PhD students seek to understand schizophrenia diagnoses using phone app

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first_img“It’s really cool that you’re able to see what is happening with folks in the moment,” said. “Instead of having them come back after a week and saying, ‘hey how was it on Monday for you?’ Instead they can say exactly what’s happening in the moment.” The participants will meet with researchers and for six days they will take a survey on a smartphone app. They will be documenting their moods and thoughts. Researchers say the goal is to understand the diagnosis better. The study is completely confidential and participants can get paid $65 to $85 upon completion. The “mobile app survey study” looks to gather 30 volunteers with a schizophrenia diagnosis and 30 without. (WBNG) — A research project conducted by PhD students at Binghamton University is looking for participants. If interested, go their Facebook page by clicking here.last_img read more

Over 400 NYSEG customers are without power in Tioga County following storms

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first_img(WBNG) — According to the NYSEG power outage map, 484 customers in Tioga County are without power following storms that rolled through the area Monday afternoon. For the most up to date information, go to the NYSEG Power Outage Map by clicking here. NYSEG does not list a reason for the outages.last_img

FDA to ban some cattle parts from animal feed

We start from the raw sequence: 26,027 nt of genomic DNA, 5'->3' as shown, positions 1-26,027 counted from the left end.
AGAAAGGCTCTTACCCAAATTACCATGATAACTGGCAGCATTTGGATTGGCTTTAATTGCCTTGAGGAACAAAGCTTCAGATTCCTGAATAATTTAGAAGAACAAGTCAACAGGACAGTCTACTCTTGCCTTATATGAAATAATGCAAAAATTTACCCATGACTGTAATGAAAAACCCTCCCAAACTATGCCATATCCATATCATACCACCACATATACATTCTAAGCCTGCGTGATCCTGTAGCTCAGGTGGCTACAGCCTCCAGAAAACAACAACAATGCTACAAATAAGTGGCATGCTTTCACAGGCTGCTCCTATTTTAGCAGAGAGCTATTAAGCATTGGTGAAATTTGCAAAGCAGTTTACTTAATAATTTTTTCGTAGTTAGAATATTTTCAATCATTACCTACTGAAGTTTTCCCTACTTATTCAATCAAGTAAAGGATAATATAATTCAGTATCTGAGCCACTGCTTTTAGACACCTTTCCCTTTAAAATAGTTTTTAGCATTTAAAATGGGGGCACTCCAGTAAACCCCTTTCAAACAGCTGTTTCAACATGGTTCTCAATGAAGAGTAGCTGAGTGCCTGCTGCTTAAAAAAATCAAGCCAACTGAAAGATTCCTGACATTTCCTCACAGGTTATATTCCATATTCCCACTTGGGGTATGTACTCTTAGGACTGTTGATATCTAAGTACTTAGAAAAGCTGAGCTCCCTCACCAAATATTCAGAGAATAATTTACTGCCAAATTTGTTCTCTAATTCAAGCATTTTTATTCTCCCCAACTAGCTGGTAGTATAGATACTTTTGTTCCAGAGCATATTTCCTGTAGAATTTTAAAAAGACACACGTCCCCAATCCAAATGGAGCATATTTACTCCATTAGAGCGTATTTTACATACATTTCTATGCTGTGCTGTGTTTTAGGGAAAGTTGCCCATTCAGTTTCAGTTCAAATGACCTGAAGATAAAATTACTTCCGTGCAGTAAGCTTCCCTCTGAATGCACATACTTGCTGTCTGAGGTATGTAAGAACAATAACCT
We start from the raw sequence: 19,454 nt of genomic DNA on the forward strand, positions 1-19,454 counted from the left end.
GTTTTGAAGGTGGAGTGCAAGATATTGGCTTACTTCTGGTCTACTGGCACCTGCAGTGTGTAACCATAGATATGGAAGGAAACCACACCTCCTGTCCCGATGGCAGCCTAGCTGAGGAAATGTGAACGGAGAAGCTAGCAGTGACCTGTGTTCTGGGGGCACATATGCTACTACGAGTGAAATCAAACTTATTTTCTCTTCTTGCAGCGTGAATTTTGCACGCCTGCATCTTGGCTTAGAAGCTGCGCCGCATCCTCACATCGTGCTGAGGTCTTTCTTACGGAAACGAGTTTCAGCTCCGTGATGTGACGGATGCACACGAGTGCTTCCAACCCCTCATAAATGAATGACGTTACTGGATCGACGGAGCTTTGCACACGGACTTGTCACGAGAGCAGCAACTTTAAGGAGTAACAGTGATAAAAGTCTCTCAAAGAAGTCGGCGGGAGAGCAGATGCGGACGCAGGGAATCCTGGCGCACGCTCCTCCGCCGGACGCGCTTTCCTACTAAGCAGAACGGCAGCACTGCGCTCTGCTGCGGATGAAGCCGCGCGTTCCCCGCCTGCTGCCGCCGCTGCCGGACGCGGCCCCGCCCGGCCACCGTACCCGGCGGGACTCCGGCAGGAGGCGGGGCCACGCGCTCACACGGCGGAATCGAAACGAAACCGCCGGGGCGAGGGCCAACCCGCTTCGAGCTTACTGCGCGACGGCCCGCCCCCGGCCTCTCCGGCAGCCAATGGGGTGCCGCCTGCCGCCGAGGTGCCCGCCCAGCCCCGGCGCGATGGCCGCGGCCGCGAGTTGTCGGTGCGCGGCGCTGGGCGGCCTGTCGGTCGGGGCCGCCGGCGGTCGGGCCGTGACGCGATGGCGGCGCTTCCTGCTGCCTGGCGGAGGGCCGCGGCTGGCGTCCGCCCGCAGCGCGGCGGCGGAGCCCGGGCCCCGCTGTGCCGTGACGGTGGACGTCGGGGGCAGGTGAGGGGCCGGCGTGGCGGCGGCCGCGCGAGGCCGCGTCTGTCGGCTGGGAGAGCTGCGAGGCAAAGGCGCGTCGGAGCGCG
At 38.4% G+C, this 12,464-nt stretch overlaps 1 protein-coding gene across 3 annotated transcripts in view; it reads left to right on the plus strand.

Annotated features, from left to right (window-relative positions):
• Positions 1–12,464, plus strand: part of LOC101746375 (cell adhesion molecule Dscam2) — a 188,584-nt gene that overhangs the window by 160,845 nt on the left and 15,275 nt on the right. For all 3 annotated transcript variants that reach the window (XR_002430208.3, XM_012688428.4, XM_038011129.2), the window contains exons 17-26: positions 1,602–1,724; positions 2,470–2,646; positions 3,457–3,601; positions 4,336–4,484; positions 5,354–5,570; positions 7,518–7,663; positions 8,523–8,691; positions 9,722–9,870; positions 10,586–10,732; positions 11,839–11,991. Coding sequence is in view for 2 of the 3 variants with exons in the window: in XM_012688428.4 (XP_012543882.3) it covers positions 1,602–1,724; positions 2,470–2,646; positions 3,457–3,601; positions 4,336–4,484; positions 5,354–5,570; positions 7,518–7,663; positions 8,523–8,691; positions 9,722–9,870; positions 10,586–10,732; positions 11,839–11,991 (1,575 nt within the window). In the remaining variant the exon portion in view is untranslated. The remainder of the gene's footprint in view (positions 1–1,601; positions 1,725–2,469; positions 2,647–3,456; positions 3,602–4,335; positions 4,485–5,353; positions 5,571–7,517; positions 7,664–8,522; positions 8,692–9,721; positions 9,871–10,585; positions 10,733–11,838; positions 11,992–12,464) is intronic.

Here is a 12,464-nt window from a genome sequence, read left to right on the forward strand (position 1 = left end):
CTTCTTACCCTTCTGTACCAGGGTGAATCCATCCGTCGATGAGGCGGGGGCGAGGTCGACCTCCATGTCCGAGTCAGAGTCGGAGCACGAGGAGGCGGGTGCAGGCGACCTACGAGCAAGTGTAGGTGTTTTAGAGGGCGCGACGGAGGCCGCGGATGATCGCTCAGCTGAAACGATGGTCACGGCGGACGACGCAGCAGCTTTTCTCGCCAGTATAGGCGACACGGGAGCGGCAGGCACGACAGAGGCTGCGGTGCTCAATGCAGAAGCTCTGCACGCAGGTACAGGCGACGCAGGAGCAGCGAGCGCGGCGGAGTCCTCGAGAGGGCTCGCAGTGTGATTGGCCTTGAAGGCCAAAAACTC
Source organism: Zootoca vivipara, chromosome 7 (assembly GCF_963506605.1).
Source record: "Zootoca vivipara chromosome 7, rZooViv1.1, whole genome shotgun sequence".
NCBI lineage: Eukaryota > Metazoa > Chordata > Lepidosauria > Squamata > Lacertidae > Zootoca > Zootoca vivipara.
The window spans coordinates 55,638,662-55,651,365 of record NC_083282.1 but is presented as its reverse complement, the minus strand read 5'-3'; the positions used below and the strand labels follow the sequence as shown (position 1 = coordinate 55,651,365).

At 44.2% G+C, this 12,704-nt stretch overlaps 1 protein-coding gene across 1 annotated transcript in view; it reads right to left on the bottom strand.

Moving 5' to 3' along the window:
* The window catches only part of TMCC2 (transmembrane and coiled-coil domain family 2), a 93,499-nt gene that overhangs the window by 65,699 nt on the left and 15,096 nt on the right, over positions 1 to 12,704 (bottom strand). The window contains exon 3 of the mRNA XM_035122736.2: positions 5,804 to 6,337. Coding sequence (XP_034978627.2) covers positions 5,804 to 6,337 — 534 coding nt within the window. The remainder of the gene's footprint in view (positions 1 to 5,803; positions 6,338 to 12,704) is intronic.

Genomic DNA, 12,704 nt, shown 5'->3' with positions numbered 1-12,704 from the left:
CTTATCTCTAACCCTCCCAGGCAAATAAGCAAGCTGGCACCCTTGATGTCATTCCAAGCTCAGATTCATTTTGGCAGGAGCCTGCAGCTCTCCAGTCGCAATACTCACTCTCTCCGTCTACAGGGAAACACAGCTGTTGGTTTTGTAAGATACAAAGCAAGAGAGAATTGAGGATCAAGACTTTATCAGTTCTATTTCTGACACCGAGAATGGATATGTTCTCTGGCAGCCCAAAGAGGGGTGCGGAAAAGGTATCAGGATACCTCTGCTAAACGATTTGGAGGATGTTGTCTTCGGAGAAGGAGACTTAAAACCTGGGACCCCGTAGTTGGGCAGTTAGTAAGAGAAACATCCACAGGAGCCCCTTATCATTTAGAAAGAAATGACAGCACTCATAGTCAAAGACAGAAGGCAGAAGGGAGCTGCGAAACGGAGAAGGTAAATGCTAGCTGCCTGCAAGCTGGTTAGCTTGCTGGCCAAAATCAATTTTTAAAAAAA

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first_img Mechanically separated beef derived from materials banned under the rule Canada is proposing a more comprehensive rule that would ban all SRMs from animal feeds, Sundlof said. FDA officials have talked regularly with their Canadian counterparts about the rules, he added. The proposal announced today is the result of comments received after the July 2004 proposal and discussions since then, officials said. Oct 4, 2005 (CIDRAP News) – The Food and Drug Administration (FDA) today proposed new animal feed rules to reduce the risk of spreading bovine spongiform encephalopathy (BSE), but they don’t go as far as some earlier FDA proposals. See also: The reason the ban on brain and spinal cord excludes cattle younger than 30 months “is that all the studies tell us that materials from cattle less than 30 months of age do not have the infectious agent in a concentration sufficient to cause disease in other cattle,” Sundlof said. In January 2004, shortly after the first US BSE case surfaced, the FDA announced plans to ban SRMs from animal feeds and halt the feeding of mammalian blood to calves and feeding of poultry litter and restaurant scraps to cattle. But the agency never followed through on those plans. In July 2004 the agency announced a “preliminary” decision to ban SRMs from all animal feeds and called for comments on possible restrictions on blood, poultry litter, and restaurant plate waste. The brains and spinal cords of cattle of any age not inspected and approved for human consumption “There’s no good way of disposing of all that material presently in the Untied States,” he said. “That would’ve been an environmental issue for very little risk reduction.” Dr. Steven Sundlof the FDA said removing just the brain and spinal cord would greatly reduce any remaining risk while minimizing waste disposal problems. “By removing the brains and spinal cords from the animal feed stream, you’ve taken out 90% of the risk,” he said during a teleconference today. The agency has banned the use of cattle protein in feed for cattle and other ruminant animals since 1997, but it allows cattle parts in feed for other animals such as pigs and poultry. Today the agency proposed to ban the use of brains and spinal cords of older cattle from all animal feeds and pet foods. Further, the US Department of Agriculture’s ban on SRMs in human food makes restaurant scraps safer, he said. The agency said removing high-risk materials from all animal feed will help prevent the possible spread of BSE through accidental mixing of ruminant and nonruminant feed during feed manufacturing or through misfeeding of nonruminant feed to ruminants. Sundlof said the FDA would take comments on the proposed rule for 75 days after its publication in the Federal Register, scheduled for Oct 6. He wouldn’t predict when the rule might take effect. Sundlof said the international expert panel that advised the government after the first US BSE case concluded that eliminating high-risk materials from all animal feeds was the most effective way to prevent misfeeding or cross-contamination that could allow the BSE agent to find its way into cattle. The entire carcass of cattle not approved for human consumption if the brain and spinal cord have not been removed “If the high-risk materials are removed from the feed stream, they never get into poultry feed, so therefore poultry litter becomes safer,” he said. Under the new rule, brains and spinal cords from cattle older than 30 months would be banned from all animal feeds, the FDA said. The brain and spinal cord are among the “specified risk materials” (SRMs)—the tissues most likely to contain the BSE (mad cow disease) agent if an animal is infected. Tallow derived from materials banned under the rule if it contains more than 0.15% insoluble impurities The FDA estimates that the amount of brain and spinal cord that would have to be disposed of in alternate ways under the proposal is about 64 million pounds annually, Sundlof said. The increase in waste would be much larger if the FDA banned all SRMs from animal feeds, he said. In addition, the FDA is proposing to ban from animal feed: The estimated cost of the proposed rule is $14 million a year, he said. But the FDA has decided not to ban other high-risk cattle parts, such as the tonsils, part of the small intestine, eyes, and certain nerve bundles, from animal feed. Also, the agency has decided to continue to allow the use of cattle blood, poultry litter, and restaurant plate waste in cattle feed, officials said. FDA news releasehttp://www.fda.gov/NewsEvents/Newsroom/PressAnnouncements/2005/ucm108496.htm “And [cattle] blood just doesn’t seem to transmit the disease among cattle,” Sundlof added. “So that was the reason for moving away from those early proposals.” He asserted that the current proposal is “much more protective” than what was proposed in 2004.last_img read more